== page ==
by Janet Elliott, Houston Chronicle Austin Bureau
Sept. 23, 2002, 10:22PM
AUSTIN — Black mold may have spawned an insurance crisis, but a study by Texas doctors has found no link between mold and toxic disease.
"There’s no medical evidence right now that people should be concerned or in a panic because there’s mold in their house," said Wes Stafford, an allergist and immunologist from Corpus Christi.
The Texas Medical Association’s Council on Scientific Affairs studied the medical literature on Stchybortrys chartarum, commonly known as black mold.
Mold can cause reactions in people with allergies and asthma, Stafford said. But there’s no evidence that it causes other health problems or aggravates other existing health conditions, the report said.
The TMA House of Delegates Saturday adopted the report and recommended it be forwarded to various agencies, including the Attorney General’s Office and Insurance Department.
"If you have mold contamination, certainly find out the source of the problem and get it cleaned up," said Stafford. "As far as do you have to be afraid you’re going to drop over dead because you were inhaling Stachybotrys mold spores, there is absolutely no evidence in the medical literature that would make anybody be concerned about that."
Mold has been a key factor in the state’s homeowners insurance crisis. Insurers have raised premiums and some have stopped writing new policies because of skyrocketing mold claims.
Last year, mold claims generated $853 million in losses, up from $151 million in 2000.
Mold remediation has become a big business, and insurers accuse those companies of driving up the cost of water and mold damage claims.
Tales of families moving out of their homes while mold is cleaned up have become common. Some families have filed lawsuits and won multimillion-dollar verdicts against insurance companies over mold-related health problems.
Earlier this month, Texas Insurance Commissioner Jose Montemayor proposed a rule that would ban insurance companies from using water-damage claims as their sole reason for denying homeowners coverage.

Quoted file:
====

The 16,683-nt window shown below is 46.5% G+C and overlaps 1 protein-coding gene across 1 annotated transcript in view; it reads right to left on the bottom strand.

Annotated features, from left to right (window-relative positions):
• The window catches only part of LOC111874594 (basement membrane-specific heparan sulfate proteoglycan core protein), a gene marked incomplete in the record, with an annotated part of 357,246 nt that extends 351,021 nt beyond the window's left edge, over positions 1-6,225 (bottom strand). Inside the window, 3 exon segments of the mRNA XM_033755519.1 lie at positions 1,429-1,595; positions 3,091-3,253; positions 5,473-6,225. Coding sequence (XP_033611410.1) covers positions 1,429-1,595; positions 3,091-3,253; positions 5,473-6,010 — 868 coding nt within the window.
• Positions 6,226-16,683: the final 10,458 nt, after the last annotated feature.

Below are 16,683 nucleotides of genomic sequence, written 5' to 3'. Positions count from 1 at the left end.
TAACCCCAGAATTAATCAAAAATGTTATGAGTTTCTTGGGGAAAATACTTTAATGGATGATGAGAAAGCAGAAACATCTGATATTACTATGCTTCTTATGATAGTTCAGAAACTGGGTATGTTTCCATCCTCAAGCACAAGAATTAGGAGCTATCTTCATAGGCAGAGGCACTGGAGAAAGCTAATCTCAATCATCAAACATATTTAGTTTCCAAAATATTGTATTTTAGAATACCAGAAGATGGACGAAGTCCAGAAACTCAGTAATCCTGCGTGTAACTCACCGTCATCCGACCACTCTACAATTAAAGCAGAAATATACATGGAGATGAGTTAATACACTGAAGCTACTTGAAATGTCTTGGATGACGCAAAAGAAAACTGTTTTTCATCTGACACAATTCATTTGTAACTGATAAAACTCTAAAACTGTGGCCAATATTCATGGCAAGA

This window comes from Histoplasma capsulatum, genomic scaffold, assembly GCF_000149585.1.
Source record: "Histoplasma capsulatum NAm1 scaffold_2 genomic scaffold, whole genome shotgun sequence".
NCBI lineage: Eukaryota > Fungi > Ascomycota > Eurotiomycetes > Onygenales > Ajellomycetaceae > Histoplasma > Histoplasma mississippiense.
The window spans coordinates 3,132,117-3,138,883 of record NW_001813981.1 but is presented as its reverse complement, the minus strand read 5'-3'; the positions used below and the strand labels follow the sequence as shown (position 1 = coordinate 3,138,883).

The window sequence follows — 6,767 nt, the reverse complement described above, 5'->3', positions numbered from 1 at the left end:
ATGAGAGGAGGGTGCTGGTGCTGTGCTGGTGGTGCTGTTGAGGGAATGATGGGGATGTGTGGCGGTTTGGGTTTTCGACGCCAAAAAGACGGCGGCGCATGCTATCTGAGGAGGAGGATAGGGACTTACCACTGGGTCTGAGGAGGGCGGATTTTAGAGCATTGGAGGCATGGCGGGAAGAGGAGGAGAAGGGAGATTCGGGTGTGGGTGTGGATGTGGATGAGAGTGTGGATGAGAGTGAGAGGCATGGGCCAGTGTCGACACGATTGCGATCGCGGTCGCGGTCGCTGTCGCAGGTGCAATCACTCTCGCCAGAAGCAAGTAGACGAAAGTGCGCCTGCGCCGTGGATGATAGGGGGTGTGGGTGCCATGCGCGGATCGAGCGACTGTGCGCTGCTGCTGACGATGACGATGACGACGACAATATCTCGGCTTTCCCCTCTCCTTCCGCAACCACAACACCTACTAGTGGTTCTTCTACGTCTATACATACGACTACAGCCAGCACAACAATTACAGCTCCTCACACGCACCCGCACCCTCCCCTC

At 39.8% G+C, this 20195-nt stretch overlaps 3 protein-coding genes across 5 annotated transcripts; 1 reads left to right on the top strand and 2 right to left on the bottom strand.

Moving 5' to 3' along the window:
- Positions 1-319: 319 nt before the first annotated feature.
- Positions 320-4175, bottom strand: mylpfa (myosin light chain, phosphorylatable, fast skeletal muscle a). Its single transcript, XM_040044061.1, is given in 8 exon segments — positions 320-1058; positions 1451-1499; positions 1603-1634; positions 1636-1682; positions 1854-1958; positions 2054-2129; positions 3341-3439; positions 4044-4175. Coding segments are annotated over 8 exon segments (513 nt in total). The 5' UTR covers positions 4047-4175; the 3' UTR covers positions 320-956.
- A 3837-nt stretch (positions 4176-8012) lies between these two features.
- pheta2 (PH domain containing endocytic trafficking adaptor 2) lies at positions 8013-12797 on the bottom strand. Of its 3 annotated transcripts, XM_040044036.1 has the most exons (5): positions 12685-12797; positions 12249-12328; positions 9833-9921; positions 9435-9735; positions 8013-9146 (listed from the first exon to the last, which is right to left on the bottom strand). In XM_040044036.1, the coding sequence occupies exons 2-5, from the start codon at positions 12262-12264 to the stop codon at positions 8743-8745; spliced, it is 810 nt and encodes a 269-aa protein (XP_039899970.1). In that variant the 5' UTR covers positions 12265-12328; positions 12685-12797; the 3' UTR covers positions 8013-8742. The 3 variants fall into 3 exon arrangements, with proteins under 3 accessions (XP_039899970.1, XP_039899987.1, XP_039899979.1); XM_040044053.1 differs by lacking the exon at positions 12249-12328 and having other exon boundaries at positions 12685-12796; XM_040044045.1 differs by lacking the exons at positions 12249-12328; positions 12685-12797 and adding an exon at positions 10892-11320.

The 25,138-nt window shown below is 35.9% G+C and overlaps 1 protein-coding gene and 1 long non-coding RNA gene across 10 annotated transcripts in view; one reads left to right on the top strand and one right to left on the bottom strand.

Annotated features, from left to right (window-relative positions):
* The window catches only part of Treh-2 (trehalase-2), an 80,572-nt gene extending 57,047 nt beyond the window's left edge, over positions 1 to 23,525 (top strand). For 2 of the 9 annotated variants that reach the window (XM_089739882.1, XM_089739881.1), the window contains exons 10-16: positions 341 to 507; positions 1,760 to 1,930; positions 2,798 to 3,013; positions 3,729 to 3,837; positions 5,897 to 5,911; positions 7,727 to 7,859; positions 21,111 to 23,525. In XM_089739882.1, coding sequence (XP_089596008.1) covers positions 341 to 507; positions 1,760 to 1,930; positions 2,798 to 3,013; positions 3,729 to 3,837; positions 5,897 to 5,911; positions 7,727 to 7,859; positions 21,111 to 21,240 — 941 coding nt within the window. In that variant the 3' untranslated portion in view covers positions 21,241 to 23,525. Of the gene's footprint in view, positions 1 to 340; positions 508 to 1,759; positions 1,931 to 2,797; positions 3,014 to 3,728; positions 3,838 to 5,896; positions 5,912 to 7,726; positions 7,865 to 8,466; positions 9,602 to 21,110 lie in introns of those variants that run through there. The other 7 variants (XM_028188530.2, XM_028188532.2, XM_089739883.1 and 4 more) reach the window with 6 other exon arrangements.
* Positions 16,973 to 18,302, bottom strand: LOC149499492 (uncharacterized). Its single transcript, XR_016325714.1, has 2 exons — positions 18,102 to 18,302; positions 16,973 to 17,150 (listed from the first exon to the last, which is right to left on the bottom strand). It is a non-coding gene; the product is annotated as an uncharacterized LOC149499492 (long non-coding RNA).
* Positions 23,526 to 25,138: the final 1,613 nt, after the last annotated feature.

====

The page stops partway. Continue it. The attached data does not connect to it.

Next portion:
Stafford said the mold hysteria stemmed in part from a study that linked pulmonary hemorrhage in infants at a Cleveland, Ohio, hospital to mold exposure. But reviews by the Centers for Disease Control and Prevention concluded that the link was not proven.
"I think we need to kind of take a step back and be realistic about this," said Stafford. "The Stachybotrys molds have been out there for a few billion years, probably, and people have been exposed to it for as long as people have been around, and we can’t find good evidence in the medical literature that it causes real disease."
The House of Delegates also approved a series of resolutions related to mental health care. The doctors called on insurers to provide equal coverage for mental illness and stop the practice of carving out mental health-related claims to be handled in a separate review process.
Les Secrest, a Dallas psychoanalyst, called the resolutions "historic." He said many physicians now better understand the link between mental illness and physical health.
"By doing good care with the advances we’ve made you really can decrease utilization on the medical-surgical side. My depression goes away, and my other aches and pains go away," Secrest said.
The doctors’ group also heard from three candidates they have endorsed — Democratic gubernatorial candidate Tony Sanchez, Democratic lieutenant governor candidate John Sharp and Republican Carole Keeton Rylander, who is seeking re-election as comptroller.